DEPARTMENT OF THE ENVIRONMENT MARKS 40TH ANNIVERSARY OF SAFE DRINKING WATER ACT, URGES MARYLANDERS TO PRESERVE AND PROTECT OUR WATER SUPPLIES
MDE celebrates landmark public health legislation, issues reminder on the value of drinking water in our daily lives
BALTIMORE, MD (December 16, 2014) – The Maryland Department of the Environment is marking the 40th anniversary of the landmark Safe Drinking Water Act by reminding Marylanders of the value of drinking water in our daily lives and urging everyone to take steps to protect and preserve this valuable, but finite, resource.
Governor Martin O’Malley has proclaimed December 16, 2014, Safe Drinking Water Day in Maryland.
December 16, 2014, is the 40th Anniversary of the passage by the U.S. Congress of the Safe Drinking Water Act (SDWA). The SDWA was passed to protect public health by regulating the nation’s public drinking water supply. The SDWA requires states and water supply providers to implement measures to protect the quality of drinking water from source to tap.
Drinking water is vital to our public health and the economy in Maryland. MDE is responsible for ensuring that public drinking water systems provide safe and adequate water to all present and future users in Maryland and that appropriate usage, planning and conservation policies are implemented for our water resources.
MDE reminds Marylanders that our water resources are finite, and the Department urges everyone to take steps to preserve and protect our water supply
- With the enactment of the SDWA and its amendments, the United States created one of the most comprehensive drinking water regulatory programs in the world.
- The SDWA authorized the U.S. Environmental Protection Agency to set health-based standards for drinking water to protect against both naturally-occurring and man-made contaminants that may be found in drinking water. The EPA, states and water systems work together to make sure that these standards are met. Maryland began implementing the Safe Drinking Water Act in 1976.
- At the inception of the SWDA, the focus on drinking water quality was on odor, taste and color and contaminants that were relatively easily identified. The number of contaminants for which a health-based standard has been established has grown from 18 to more than 90.
- More than 5 million Marylanders, or more than 80 percent of the State’s population, receive water from a public water system that is inspected, monitored and regulated by MDE. These Marylanders are served daily by more than 3,400 public drinking water systems. These systems range in size from a drinking fountain at a roadside rest area to large metropolitan drinking water systems.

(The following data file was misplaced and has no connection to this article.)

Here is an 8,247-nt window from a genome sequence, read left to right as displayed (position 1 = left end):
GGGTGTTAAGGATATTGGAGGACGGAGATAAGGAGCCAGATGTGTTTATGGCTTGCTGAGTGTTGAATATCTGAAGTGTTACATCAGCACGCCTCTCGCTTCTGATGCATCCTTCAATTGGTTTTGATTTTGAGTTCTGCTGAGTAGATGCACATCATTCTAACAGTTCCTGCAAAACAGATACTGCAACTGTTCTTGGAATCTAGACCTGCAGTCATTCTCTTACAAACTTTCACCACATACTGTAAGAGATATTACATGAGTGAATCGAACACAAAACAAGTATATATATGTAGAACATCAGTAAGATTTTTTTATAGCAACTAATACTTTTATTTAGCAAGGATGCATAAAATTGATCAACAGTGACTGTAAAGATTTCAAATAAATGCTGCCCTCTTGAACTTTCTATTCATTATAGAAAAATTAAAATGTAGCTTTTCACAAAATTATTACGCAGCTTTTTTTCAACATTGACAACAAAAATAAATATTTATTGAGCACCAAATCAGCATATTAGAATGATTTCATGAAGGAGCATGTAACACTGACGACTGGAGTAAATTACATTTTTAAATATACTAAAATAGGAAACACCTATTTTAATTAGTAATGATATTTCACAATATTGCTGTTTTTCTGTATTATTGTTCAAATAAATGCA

- The availability of safe and adequate drinking water is accomplished through proper planning for water withdrawal, protection of water sources that are used for public water supplies, oversight and enforcement of routine water quality monitoring at public water systems, regular onsite inspections of water systems and prompt responses to water supply emergencies.
- More than 70 percent of our planet is covered with water, but only about 1 percent of Earth’s water is usable for consumption.
- The SDWA requires actions to protect drinking water and its sources, which include rivers, lakes, reservoirs and groundwater.
- In Maryland, the future of our water resources is at risk from increasing demand, population growth, overuse, man-made contaminants and an aging infrastructure. The potential for additional droughts caused by climate change presents more uncertainty in the future.
- Maryland currently uses about 1.4 billion gallons of fresh water every day – and MDE estimates that demand will increase by 230 million gallons per day by 2030. The biggest water users are public water systems, power plants and agricultural users.
- Maryland continues to study water resource management issues. The Department also administers the Drinking Water Revolving Loan Fund, which provides financial assistance for a wide variety of projects to facilitate compliance with national primary drinking water standards that protect or improve the quality of Maryland’s drinking water resources.
What You Can Do:
Our daily actions can directly affect the quality of our drinking water. Spreading fertilizer on our lawns, spilling gasoline and chemicals on the ground or in storm drains and flushing unwanted medicine down the toilet can contaminate our water supply. Take care to protect our drinking water.
You can reduce water use inside and outside the home by:
- Fixing leaks.
- Installing low-flow shower heads.
- Running your washing machine with full loads of laundry instead of many small loads.
- Limiting grass areas and instead landscaping with trees, shrubs and native plants, which require less water.
- Use a broom instead of a hose to clean decks and sidewalks and other paved areas.
MDE’s website provides additional tips for water conservation for business industry, households and water utilities.
“Water is our most essential natural resource. Over the past 40 years, we have made tremendous progress toward ensuring that Marylanders have safe and adequate drinking water. It’s easy to forget the value of drinking water in our daily lives and to assume that it will always be there when we turn on the faucet, but water is a finite resource and we cannot afford to be complacent. We must all work together to protect and conserve our groundwater, streams, rivers and reservoirs so that future generations have access to the same high-quality drinking water that we enjoy today.”
— Robert M. Summers, Secretary, Maryland Department of the Environment
MDE’s mission is to protect and restore the quality of Maryland’s air, water and land resources while fostering smart growth, a thriving and sustainable economy and healthy communities.
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